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NASA astronauts to eat the first vegetables grown in space


Vegetables

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(NaturalNews) On August 11, five astronauts on the International Space Station became the first human beings to eat vegetables that were grown in space. The five dined on romaine lettuce grown onboard the space station as the latest phase in a NASA experiment being conducted in a lab named "Veggie."

The cultivation and consumption of the lettuce is part of NASA's Journey to Mars program, which aims to allow humans to reach an asteroid by 2025 and walk on the surface of Mars by 2030.

"Future spaceflight missions could involve four to six crew members living in a confined space for an extended period of time with limited communication," said NASA's Dr. Gioia Massa, payload scientist for the Veggie lab. "The further and longer humans go away from Earth the greater the need to be able to grow plants for food, atmosphere recycling and psychological benefits."

Gardening in zero gravity

For the first vegetable grown in space, NASA scientists selected a hardy variety of red romaine lettuce. The seeds were delivered in April 2014 by SpaceX, a private company owned by billionaire Elon Musk that contracts with NASA for cargo runs to the space station. In the Veggie lab, astronaut Scott Kelly was responsible for growing the lettuce.

Kelly is also taking part in another experiment in which he lives on the space station for a year while his twin brother stays on Earth. Doctors will compare the changes in the two men's bodies over that time.

The lettuce seeds were planted in rooting pillows containing both soil and fertilizer. They were watered with a special subsoil irrigation system because water cannot be poured in zero gravity. In October 2014, the first batch of lettuce was harvested and sent back to Earth for safety analysis.

When food scientists gave the all-clear, Kelly planted a second batch of lettuce. This batch was grown under red, blue and green lights. According to NASA, the green lights were needed to make the lettuce "look like edible food rather than weird purple plants".

Thirty-three days later, Kelly harvested the lettuce using tongs. Before eating the food, the astronauts wiped it off with citric-acid based sanitizing wipes.

Staving off space insanity?

The ability to grow food in space is considered an essential component to enable longer space missions, let alone the establishment of any kind of longer-term human presence on the moon or other planets. After all, the packaged food that NASA supplies to astronauts only has a shelf life of two to three years. For a research station on Mars, that might be less than the time frame in which it is feasible to send costly resupply shuttles.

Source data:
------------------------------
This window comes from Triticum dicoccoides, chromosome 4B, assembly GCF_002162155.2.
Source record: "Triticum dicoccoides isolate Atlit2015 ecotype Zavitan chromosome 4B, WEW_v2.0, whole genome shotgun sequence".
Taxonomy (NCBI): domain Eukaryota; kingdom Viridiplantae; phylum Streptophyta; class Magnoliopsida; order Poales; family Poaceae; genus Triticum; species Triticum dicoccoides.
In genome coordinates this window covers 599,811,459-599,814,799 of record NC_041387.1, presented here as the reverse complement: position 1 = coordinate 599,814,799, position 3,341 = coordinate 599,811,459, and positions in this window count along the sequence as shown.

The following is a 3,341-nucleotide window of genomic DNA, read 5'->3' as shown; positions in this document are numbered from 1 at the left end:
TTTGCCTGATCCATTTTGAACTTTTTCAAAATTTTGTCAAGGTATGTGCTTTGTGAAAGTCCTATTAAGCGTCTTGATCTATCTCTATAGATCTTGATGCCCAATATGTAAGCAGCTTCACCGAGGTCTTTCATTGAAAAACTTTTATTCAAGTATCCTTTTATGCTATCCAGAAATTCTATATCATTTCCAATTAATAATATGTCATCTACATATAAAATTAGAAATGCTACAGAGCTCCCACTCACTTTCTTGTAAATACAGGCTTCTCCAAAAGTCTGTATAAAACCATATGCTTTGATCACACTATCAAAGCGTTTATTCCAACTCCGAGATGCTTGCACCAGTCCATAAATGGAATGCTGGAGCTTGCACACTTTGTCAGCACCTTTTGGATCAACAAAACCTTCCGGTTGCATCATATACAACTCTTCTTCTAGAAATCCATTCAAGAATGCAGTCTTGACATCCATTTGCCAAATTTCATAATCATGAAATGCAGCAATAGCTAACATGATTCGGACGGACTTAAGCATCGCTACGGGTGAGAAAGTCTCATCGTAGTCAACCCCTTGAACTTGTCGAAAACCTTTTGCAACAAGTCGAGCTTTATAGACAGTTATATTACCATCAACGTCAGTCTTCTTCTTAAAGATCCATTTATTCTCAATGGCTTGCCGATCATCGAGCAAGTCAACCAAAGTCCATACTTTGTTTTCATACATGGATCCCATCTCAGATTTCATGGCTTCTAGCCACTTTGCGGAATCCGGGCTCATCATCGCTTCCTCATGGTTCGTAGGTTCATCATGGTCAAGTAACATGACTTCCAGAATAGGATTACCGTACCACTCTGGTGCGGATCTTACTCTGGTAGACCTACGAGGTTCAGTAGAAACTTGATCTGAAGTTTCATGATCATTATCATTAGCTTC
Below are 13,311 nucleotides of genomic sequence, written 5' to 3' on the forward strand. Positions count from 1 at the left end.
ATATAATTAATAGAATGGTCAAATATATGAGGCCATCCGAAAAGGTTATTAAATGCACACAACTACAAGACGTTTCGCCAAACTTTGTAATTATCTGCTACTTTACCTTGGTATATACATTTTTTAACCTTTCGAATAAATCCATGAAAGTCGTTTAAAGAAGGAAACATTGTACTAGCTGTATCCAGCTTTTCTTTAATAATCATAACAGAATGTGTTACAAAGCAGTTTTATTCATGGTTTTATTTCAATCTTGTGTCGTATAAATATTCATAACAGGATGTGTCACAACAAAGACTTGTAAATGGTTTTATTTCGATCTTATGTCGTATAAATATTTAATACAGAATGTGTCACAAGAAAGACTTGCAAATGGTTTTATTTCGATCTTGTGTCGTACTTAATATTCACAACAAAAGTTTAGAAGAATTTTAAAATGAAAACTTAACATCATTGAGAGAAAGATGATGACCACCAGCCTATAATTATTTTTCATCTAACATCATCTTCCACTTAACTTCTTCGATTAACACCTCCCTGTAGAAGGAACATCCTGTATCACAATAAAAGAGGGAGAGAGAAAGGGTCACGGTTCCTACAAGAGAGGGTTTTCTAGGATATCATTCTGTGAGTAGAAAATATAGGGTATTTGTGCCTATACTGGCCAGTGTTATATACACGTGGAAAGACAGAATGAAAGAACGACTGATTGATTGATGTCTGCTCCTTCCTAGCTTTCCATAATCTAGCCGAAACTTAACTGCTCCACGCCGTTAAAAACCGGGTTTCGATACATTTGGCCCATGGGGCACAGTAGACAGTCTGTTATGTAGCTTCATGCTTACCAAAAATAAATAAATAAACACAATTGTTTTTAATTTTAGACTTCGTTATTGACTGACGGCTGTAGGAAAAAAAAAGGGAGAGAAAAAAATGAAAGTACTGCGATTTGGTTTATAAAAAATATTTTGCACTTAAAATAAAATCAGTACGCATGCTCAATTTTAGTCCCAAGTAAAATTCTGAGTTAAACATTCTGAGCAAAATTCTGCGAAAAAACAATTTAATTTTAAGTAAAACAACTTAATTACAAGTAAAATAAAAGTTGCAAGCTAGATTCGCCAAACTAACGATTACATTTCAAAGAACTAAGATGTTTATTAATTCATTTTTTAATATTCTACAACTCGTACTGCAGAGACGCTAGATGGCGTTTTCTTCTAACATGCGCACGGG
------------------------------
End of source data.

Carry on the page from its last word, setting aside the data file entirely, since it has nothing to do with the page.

In addition, fresh food has health benefits that simply cannot be provided by packaged food. NASA Veggie scientist Ray Wheeler noted the high antioxidant content of fresh fruits and vegetables.

"Having fresh food like these available in space could have a positive impact on people's moods and also could provide some protection against radiation in space," Wheeler said.

The ability to grow food in space also provides the ability for "recreational gardening," NASA said, as a way to improve astronauts' mental health.

The emotional and psychological benefits are not secondary; being millions of miles away from home in the most hostile environment possible places enormous strain on the human mind.

The first two batches of lettuce are only the beginning for the Veggie lab, Massa said.

"We have upcoming experiments that will look at the impacts of light quality on crop yield, nutrition and flavor."

The research might also benefit people down on Earth, she said. Findings from the studies could lead to new innovations in techniques for growing plants in urban settings, for example, or new water conservation technologies.

Sources for this article include:
http://www.independent.co.uk
http://www.telegraph.co.uk

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